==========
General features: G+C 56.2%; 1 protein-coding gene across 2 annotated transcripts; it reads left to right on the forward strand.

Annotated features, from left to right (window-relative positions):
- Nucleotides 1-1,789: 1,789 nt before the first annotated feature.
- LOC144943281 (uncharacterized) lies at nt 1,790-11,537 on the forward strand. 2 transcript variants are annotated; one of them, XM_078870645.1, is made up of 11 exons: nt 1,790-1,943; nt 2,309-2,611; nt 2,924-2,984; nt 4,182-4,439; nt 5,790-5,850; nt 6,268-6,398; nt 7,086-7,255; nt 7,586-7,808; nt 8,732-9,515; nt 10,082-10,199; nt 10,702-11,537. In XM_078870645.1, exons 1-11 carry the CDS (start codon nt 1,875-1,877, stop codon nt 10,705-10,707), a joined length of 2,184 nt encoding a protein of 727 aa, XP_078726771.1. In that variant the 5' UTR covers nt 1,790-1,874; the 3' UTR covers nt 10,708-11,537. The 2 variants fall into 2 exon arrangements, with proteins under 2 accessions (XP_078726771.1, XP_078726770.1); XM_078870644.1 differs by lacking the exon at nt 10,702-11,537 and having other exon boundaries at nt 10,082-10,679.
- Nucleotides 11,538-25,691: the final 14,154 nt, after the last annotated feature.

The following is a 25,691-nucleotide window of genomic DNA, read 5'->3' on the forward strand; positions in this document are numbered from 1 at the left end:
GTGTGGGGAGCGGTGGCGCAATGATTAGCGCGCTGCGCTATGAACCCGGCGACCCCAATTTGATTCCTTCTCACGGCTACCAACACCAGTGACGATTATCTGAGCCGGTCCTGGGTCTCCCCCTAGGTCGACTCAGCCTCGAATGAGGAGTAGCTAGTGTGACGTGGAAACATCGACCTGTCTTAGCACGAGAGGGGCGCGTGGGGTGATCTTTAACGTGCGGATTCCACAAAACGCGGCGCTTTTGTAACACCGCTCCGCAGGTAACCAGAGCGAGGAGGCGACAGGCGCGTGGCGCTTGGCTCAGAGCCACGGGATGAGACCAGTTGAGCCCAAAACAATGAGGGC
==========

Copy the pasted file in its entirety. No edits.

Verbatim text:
General features: G+C 56.2%; 1 protein-coding gene across 2 annotated transcripts; it reads left to right on the forward strand.

Annotated features, from left to right (window-relative positions):
- Nucleotides 1-1,789: 1,789 nt before the first annotated feature.
- LOC144943281 (uncharacterized) lies at nt 1,790-11,537 on the forward strand. 2 transcript variants are annotated; one of them, XM_078870645.1, is made up of 11 exons: nt 1,790-1,943; nt 2,309-2,611; nt 2,924-2,984; nt 4,182-4,439; nt 5,790-5,850; nt 6,268-6,398; nt 7,086-7,255; nt 7,586-7,808; nt 8,732-9,515; nt 10,082-10,199; nt 10,702-11,537. In XM_078870645.1, exons 1-11 carry the CDS (start codon nt 1,875-1,877, stop codon nt 10,705-10,707), a joined length of 2,184 nt encoding a protein of 727 aa, XP_078726771.1. In that variant the 5' UTR covers nt 1,790-1,874; the 3' UTR covers nt 10,708-11,537. The 2 variants fall into 2 exon arrangements, with proteins under 2 accessions (XP_078726771.1, XP_078726770.1); XM_078870644.1 differs by lacking the exon at nt 10,702-11,537 and having other exon boundaries at nt 10,082-10,679.
- Nucleotides 11,538-25,691: the final 14,154 nt, after the last annotated feature.

The following is a 25,691-nucleotide window of genomic DNA, read 5'->3' on the forward strand; positions in this document are numbered from 1 at the left end:
GTGTGGGGAGCGGTGGCGCAATGATTAGCGCGCTGCGCTATGAACCCGGCGACCCCAATTTGATTCCTTCTCACGGCTACCAACACCAGTGACGATTATCTGAGCCGGTCCTGGGTCTCCCCCTAGGTCGACTCAGCCTCGAATGAGGAGTAGCTAGTGTGACGTGGAAACATCGACCTGTCTTAGCACGAGAGGGGCGCGTGGGGTGATCTTTAACGTGCGGATTCCACAAAACGCGGCGCTTTTGTAACACCGCTCCGCAGGTAACCAGAGCGAGGAGGCGACAGGCGCGTGGCGCTTGGCTCAGAGCCACGGGATGAGACCAGTTGAGCCCAAAACAATGAGGGC